Home News RBI releases panel report on extant ownership guidelines and corporate structure for private banks

RBI releases panel report on extant ownership guidelines and corporate structure for private banks

RBI releases panel report on extant ownership guidelines and corporate structure for private banks

Reserve Bank of India (RBI), on Friday, released a report on Extant Ownership Guidelines for Indian private sector banks, which was prepared by an Internal Working Group (IWG) appointed by the central bank.

RBI constituted the IWG on June 12, 2020, to review extant ownership guidelines and corporate structure for Indian private sector banks.

According to a statement, the terms of reference for the IWG among other things included a review of the eligibility criteria for individuals/ entities to apply for a banking license, examination of preferred corporate structure for banks and harmonisation of norms in this regard and review of norms for a long-term shareholding in banks by the promoters and other shareholders.

RBI stated some of the key recommendations of the IGW in regards to the guidelines in an official statement. “A cap on promoters’ stake in the long run (15 years) may be raised from the current level of 15 per cent to 26 per cent of the paid-up voting equity share capital of the bank, a uniform cap of 15 per cent of the paid-up voting equity share capital of the bank may be prescribed for all types of shareholders and large corporate/industrial houses may be allowed as promoters of banks only after necessary amendments to the Banking Regulation Act, 1949 (to prevent connected lending and exposures between the banks and other financial and non-financial group entities),” it said.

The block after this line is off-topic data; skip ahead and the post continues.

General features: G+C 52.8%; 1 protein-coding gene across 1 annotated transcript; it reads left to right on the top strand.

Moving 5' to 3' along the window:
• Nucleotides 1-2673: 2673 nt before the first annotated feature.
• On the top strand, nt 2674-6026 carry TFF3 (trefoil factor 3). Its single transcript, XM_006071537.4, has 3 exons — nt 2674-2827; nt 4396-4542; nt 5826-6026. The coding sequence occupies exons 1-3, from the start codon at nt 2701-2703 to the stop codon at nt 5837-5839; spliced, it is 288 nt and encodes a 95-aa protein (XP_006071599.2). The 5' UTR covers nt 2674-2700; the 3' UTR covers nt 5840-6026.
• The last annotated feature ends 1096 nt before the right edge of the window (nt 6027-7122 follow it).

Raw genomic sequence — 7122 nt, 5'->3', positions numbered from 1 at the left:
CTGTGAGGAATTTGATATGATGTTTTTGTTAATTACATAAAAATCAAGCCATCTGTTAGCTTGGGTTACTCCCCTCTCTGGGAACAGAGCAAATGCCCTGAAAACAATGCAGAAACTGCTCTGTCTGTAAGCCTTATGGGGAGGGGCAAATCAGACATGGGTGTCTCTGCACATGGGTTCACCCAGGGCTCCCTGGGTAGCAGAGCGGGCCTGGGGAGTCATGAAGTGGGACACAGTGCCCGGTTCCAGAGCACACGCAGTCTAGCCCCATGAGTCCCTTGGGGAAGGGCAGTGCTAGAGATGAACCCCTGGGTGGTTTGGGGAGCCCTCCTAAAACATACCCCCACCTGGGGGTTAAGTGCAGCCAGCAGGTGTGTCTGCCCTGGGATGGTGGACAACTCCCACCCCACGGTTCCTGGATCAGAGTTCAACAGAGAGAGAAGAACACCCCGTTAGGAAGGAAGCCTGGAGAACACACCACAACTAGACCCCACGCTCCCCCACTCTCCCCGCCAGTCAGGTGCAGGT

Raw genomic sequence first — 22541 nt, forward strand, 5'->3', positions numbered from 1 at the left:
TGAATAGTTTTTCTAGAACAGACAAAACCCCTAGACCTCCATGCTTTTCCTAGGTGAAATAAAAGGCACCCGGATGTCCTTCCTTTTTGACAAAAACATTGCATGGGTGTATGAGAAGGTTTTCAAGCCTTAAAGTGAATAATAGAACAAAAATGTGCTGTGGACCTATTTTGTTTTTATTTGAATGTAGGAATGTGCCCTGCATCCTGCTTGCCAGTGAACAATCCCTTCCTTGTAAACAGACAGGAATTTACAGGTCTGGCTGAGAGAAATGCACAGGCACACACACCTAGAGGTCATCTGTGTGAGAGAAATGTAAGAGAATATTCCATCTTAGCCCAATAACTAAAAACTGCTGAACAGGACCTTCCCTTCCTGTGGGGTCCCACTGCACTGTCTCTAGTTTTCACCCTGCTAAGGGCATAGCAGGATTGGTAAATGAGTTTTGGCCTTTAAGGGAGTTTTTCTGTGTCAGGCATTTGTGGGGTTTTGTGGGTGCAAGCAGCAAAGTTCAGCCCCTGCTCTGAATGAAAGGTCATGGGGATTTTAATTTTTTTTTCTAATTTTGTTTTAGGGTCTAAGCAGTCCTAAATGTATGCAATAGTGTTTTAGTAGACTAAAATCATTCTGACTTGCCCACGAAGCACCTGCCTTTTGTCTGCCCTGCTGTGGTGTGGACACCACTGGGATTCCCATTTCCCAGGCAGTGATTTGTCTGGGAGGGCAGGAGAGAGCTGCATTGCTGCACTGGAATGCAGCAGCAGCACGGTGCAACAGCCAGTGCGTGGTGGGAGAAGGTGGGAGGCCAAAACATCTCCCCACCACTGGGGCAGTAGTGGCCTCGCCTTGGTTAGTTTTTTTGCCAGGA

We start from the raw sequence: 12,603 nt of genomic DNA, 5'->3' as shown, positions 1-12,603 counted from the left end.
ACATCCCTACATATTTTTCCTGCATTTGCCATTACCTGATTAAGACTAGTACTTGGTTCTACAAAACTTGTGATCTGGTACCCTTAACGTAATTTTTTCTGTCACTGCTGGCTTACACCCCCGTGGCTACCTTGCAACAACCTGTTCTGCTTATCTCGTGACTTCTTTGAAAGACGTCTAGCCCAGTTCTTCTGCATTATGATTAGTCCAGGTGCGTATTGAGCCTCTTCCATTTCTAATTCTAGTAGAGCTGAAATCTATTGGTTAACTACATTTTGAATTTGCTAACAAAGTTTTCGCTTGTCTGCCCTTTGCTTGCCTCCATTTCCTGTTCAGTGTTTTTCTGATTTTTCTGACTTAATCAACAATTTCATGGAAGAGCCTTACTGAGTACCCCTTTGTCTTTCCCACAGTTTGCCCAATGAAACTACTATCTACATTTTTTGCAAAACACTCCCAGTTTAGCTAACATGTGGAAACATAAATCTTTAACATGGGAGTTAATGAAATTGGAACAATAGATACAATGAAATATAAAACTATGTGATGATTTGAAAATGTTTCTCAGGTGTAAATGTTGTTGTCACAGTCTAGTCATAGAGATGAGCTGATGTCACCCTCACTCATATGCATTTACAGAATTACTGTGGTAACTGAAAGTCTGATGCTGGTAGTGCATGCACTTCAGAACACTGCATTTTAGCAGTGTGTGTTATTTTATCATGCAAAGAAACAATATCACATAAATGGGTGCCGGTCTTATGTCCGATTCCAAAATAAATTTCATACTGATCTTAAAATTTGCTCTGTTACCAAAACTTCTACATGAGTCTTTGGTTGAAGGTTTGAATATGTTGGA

Well run large Non-banking Finance Companies (NBFCs), with an asset size of Rs 50,000 crore and above, including those which are owned by a corporate house, may be considered for conversion into banks subject to completion of 10 years of operations and meeting due diligence criteria and compliance with additional conditions specified in this regard.

For Payments Banks intending to convert to a Small Finance Bank, the track record of three years of experience as Payments Bank may be considered as sufficient.

“Small Finance Banks and Payments Banks may be listed within ‘six years from the date of reaching net worth equivalent to prevalent entry capital requirement prescribed for universal banks’ or ’10 years from the date of commencement of operations’, whichever is earlier,” the official statement read.

The IGW also recommended the minimum initial capital requirement for licensing new banks should be enhanced from Rs 500 crore to Rs 1,000 crore for universal banks and from Rs 200 crore to Rs 300 crore for small finance banks.

In reference to the Non-operative Financial Holding Companies (NOFHC), the IGW said, “NOFHC should continue to be the preferred structure for all new licenses to be issued for universal banks. However, it should be mandatory only in cases where the individual promoters / promoting entities/ converting entities have other group entities.”

While banks licensed before 2013 may move to a NOFHC structure at their discretion, once the NOFHC structure attains a tax-neutral status, all banks licensed before 2013 shall move to the NOFHC structure within five years from the announcement of tax-neutrality.

“Till the NOFHC structure is made feasible and operational, the concerns with regard to banks undertaking different activities through subsidiaries/ joint ventures/ associates need to be addressed through suitable regulations,” as per the official statement.

Banks currently under NOFHC structure may be allowed to exit from such a structure if they do not have other group entities in their fold.

“RBI may take steps to ensure harmonisation and uniformity in different licensing guidelines, to the extent possible. Whenever new licensing guidelines are issued, if new rules are more relaxed, the benefit should be given to existing banks, and if new rules are tougher, legacy banks should also conform to new tighter regulations, but a non-disruptive transition path may be provided to affected banks,” the statement concluded.

The IWG report is placed on the RBI website on Friday for comments of stakeholders and members of the public. Comments on the report may be submitted by January 15, 2021, through email. RBI will examine the comments and suggestions before taking a view in the matter.

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